Prevalence of hypertension and its associated risk factors in adults: a unique study at field practice area of urban health training centre

Abhijeet S. Ingale, J. V. Dixit


Background: The theme for World Health Day 2013 based on controlling high blood pressure, a condition which affects more than one in three adults and leads to more than nine million deaths worldwide every year. There is a felt need for the community based studies in urban and rural areas of our country with a view to determine the geographic differences in the prevalence of hypertension. The knowledge about the existing risk factors of hypertension in the local community helps in developing prevention programs tailor-made to modify behavioral changes and promoting healthy lifestyles among the target groups. The present study was undertaken to estimate the prevalence of hypertension and examine its associated risk factors in an urban area. The aim and objectives were to find out the prevalence of hypertension in the field practice area of Urban Health Training Centre and to study the risk factors associated with hypertension.

Methods:A case control study after community based cross sectional study was conducted in the field practice area of Urban Health Training Centre of Government Medical College, Aurangabad, India. Subjects were examined with the help of pretested proforma. The blood pressure, weight, height of the subjects were measured and recorded according to standard protocol. Data was entered and analyzed using Epi Info statistical software.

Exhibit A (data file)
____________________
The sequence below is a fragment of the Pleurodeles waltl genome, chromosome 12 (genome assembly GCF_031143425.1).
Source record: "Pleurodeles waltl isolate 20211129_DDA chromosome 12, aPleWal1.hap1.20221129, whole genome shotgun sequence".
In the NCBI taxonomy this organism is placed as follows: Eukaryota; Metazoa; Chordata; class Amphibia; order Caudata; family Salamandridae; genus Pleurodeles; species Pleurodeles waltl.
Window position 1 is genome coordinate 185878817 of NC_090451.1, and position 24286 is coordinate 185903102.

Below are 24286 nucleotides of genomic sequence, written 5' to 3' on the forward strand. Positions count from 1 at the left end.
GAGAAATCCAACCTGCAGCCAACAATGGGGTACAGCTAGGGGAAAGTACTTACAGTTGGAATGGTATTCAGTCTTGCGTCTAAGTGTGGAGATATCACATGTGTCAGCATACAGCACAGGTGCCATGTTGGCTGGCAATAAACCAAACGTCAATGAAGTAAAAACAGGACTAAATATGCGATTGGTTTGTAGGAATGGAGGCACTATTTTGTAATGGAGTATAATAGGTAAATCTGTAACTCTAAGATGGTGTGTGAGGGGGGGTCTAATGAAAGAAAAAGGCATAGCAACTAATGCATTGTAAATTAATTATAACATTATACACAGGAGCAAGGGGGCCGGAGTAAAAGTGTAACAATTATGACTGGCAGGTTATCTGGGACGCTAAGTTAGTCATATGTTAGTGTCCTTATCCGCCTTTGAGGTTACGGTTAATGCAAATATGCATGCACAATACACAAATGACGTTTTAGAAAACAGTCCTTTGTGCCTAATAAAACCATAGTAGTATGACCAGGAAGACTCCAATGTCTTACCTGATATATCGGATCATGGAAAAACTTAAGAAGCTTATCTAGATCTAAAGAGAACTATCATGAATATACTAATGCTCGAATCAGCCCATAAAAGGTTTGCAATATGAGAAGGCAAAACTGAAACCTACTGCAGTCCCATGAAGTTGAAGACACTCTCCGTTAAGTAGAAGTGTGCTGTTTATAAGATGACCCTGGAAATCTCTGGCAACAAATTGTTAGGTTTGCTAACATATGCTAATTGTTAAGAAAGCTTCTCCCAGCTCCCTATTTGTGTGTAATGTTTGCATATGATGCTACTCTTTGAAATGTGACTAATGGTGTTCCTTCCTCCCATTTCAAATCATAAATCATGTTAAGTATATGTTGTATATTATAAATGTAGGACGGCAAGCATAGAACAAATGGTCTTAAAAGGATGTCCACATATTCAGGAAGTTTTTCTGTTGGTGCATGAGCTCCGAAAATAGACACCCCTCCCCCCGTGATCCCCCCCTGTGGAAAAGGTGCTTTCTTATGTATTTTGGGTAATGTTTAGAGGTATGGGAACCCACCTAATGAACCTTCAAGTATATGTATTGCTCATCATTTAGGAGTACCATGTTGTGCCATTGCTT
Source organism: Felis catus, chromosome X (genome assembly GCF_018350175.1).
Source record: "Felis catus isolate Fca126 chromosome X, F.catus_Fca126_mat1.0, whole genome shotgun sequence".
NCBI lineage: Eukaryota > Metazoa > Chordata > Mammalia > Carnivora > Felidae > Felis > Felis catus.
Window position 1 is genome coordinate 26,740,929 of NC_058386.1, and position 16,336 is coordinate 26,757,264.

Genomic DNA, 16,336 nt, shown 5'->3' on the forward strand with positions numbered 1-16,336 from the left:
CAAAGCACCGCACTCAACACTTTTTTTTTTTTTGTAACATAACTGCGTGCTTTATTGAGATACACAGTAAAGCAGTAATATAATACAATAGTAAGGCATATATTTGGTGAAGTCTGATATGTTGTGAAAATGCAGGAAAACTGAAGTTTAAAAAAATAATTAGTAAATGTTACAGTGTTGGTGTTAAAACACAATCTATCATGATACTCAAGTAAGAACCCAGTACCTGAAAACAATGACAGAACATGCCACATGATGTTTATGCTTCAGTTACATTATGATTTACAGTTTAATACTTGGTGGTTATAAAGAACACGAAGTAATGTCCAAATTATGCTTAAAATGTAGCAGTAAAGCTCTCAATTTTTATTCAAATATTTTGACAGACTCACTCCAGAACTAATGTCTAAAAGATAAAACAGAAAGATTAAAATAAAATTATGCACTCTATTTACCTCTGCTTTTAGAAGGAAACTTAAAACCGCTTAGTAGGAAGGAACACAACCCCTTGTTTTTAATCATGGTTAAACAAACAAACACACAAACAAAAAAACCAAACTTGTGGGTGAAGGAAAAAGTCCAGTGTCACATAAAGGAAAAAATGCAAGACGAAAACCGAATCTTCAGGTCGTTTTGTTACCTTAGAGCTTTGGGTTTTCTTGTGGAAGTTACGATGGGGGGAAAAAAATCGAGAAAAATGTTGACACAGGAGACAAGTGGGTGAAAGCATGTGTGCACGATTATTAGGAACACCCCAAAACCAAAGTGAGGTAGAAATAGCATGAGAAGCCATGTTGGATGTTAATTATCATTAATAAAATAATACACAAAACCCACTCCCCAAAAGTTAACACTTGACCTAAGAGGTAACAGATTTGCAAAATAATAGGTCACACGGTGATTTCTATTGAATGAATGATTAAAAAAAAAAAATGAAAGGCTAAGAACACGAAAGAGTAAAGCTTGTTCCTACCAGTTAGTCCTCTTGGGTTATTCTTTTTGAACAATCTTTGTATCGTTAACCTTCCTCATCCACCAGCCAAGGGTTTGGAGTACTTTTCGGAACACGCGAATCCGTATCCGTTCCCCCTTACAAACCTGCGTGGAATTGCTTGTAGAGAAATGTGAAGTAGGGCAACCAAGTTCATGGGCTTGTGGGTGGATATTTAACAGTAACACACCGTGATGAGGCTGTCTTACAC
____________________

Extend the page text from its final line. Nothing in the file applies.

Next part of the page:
Results: 305 study subjects were examined. The overall prevalence of hypertension was 26.2%. Prevalence of hypertension was more in females 33.3% than in males 16.8% which was found to be statistically significant. All risk factors were subjected to multiple logistic regression analysis. Out of fourteen risk factors submitted for multivariate analysis, five out to be significant and independent risk factors for hypertension i.e. (higher socioeconomic status, Mixed diet, Additional dietary salt intake, <8hrs of sleep and restless sleep).

Conclusions:These observations re-emphasize the need for tailor-made hypertension awareness programs. It also brings to light the need for follow-up, counselling and monitoring of hypertensive’s to reduce non-compliance to anti-hypertensive medication and lifestyle modification in urban areas.


Case control, Hypertension, Prevalence, Risk factors

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